Louis C.K. (via Ta-Nehisi Coates) schools Leno on race relations. Coates brings up an important point in his discussion: as easy as it is to look around in 2010 and feel satisfied with racial progress (not a wise attitude to take, but an easy one), it’s worth remembering that it really was not very long ago that the situation was very, very different — that many people alive today, and not all that old, can still recall a time when segregation was enshrined in law. We have a tendency now to dismiss such issues as being somehow permanently in the past, even as they are arising again in education; it turns out that highly integrated classrooms are strongly correlated to a number of positive outcomes for students, in both social and academic achievement. Most striking, and sorely underreported, is the fact that these outcomes are robust for students of all colors. It’s not simply that black kids do better when they’re in a classroom with white kids (a commonly held belief that is itself based upon a deeply problematic set of some facts and many assumptions) — the reverse scenario is also true, and white students benefit from having black classmates. It is truly a win-win situation.
It’s also hardly discussed in current reform movement. Ta-Nehisi Coates offers, once again, some excellent insight into recent statements by reformist champion Michelle Rhee. I particularly love this bit of diagnosis:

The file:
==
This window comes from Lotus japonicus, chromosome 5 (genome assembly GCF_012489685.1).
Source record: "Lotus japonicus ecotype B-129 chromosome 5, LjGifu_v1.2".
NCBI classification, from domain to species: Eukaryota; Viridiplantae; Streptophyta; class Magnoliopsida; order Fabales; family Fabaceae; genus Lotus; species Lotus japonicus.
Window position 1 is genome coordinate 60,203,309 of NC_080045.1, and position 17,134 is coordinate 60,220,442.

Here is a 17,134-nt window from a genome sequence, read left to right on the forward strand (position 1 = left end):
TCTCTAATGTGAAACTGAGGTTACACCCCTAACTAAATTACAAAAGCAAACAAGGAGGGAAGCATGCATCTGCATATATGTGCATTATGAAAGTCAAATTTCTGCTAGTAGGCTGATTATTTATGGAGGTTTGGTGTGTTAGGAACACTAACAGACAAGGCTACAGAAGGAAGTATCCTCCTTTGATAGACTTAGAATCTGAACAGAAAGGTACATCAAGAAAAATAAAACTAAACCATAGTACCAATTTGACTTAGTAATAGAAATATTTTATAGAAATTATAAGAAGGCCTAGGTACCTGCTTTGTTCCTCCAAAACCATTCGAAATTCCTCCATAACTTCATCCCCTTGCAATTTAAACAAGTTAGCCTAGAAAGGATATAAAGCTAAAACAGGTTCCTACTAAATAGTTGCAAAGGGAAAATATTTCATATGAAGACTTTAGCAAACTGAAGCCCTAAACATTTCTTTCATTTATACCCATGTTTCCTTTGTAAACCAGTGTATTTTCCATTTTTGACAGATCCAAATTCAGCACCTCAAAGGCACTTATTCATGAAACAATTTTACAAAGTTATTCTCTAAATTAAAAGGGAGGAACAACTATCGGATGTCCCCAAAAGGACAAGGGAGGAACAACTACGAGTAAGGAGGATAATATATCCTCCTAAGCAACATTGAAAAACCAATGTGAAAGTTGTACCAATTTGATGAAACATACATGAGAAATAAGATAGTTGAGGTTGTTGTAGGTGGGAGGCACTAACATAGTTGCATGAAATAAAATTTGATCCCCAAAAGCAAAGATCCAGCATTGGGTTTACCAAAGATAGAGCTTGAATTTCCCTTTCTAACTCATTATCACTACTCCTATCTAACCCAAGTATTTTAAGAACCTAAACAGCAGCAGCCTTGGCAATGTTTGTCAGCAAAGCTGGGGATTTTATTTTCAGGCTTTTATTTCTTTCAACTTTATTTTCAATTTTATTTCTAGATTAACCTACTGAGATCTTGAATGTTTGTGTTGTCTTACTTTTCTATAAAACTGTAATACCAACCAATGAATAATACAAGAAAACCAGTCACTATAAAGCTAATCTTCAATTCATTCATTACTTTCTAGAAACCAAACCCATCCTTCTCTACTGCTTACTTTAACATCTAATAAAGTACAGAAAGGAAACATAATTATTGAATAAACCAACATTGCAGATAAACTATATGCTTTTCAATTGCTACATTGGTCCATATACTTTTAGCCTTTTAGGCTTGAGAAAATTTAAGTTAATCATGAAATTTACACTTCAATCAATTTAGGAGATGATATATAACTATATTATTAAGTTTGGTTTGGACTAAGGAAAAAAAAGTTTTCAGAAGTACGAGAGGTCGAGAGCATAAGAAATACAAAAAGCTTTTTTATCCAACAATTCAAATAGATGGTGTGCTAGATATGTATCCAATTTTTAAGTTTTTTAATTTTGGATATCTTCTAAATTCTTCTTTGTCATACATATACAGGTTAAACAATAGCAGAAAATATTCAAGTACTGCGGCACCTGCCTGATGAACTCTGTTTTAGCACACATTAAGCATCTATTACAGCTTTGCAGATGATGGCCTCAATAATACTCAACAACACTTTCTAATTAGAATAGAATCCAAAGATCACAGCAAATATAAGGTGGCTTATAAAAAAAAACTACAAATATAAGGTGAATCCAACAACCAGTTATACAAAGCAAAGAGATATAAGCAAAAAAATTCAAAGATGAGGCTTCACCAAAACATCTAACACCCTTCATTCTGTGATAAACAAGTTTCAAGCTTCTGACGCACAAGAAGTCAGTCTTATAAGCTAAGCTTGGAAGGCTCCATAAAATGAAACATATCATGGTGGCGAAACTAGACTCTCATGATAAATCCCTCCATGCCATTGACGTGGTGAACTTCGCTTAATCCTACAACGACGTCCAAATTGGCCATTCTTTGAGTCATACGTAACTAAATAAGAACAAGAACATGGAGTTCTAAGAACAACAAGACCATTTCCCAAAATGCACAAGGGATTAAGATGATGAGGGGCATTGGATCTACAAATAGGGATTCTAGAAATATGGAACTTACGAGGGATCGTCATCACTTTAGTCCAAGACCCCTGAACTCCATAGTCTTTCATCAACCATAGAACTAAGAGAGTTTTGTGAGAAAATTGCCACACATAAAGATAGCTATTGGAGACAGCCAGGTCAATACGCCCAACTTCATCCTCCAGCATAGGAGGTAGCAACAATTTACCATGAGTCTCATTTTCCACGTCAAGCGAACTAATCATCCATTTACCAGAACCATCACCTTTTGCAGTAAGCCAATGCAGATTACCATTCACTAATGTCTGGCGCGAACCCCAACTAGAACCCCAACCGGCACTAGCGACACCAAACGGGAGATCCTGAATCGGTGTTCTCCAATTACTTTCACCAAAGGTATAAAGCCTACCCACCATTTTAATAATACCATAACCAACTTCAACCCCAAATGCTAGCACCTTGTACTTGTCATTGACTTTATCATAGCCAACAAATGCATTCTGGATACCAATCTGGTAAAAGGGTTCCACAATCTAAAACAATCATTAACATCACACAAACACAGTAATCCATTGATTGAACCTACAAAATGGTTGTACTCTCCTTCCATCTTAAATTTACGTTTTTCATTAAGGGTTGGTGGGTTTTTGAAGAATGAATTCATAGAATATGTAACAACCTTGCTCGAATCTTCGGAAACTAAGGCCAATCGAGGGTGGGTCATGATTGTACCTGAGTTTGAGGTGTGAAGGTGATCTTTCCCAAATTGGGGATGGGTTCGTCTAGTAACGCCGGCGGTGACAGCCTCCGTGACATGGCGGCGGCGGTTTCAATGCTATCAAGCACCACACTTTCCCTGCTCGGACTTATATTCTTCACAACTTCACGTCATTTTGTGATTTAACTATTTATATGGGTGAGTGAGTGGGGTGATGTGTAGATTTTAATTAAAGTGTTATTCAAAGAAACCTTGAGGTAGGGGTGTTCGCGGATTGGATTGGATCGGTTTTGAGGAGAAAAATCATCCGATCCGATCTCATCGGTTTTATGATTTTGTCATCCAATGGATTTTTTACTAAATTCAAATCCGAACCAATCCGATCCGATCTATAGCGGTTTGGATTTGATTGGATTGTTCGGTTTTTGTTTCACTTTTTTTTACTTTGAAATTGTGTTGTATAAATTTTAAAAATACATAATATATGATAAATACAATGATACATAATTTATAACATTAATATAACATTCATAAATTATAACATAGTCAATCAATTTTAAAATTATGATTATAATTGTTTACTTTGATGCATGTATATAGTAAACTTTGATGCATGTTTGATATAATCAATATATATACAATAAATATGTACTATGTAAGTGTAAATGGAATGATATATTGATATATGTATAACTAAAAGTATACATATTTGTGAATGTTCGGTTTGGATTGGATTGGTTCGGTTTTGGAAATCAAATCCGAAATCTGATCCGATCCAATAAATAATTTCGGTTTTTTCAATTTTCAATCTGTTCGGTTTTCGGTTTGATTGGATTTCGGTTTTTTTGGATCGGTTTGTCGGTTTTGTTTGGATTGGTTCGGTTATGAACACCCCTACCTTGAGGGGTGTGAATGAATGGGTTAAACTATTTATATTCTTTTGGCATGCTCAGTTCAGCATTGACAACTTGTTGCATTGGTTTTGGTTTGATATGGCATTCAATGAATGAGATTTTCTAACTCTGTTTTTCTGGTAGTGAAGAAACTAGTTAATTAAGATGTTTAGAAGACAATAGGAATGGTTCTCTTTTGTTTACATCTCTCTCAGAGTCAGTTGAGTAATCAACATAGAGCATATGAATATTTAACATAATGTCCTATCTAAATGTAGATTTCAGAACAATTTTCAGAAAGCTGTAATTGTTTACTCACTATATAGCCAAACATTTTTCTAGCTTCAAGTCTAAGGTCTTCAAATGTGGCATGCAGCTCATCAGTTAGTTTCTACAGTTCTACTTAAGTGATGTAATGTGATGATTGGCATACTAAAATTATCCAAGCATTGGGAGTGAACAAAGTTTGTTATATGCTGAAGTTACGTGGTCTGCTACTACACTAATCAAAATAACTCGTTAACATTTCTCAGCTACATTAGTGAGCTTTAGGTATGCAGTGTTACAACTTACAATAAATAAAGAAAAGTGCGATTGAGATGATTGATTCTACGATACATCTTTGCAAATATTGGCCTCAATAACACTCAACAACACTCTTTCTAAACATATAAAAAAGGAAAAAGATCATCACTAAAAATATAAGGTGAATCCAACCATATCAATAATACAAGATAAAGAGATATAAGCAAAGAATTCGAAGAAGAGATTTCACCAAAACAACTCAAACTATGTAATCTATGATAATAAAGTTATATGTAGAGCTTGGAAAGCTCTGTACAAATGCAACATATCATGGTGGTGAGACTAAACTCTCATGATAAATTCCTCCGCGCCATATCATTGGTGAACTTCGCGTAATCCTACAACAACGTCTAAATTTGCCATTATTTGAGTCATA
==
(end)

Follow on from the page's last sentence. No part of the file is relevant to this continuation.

“The disdain for actual people dripping from that quote is sad.”
…Obama has made great efforts to lead his presidency not by the blind ideology of his predecessor, but rather by data, evidence, and reason. This is all well and good, but the fact remains that data provides no answers separate from human judgment. Obama continues to pour money into charter schools, despite the fact that, when studied rigorously, a very small percentage outperform public schools, and vastly more charter schools do worse than the public schools — and this, in spite of the luxury of self-selecting their own student populations! Despite the propaganda of the reform movement, most clearly articulated in the teacher-free-zone of Waiting for Superman, charter schools are plainly not a solution. The good ones are worth investigating for ideas. The rest should disappear, and we should not charge ahead with funding and charter expansion plans until we can discern the difference.
Reformers like Rhee have given very little quarter to the evidence showing charter schools to be, broadly, a poorer alternative to public education. That’s the problem with data: it can be picked and chosen such that a narrow result seems to support an entire platform. That’s why we need the judgment of actual people, and not just political actors, involved in these policy decisions.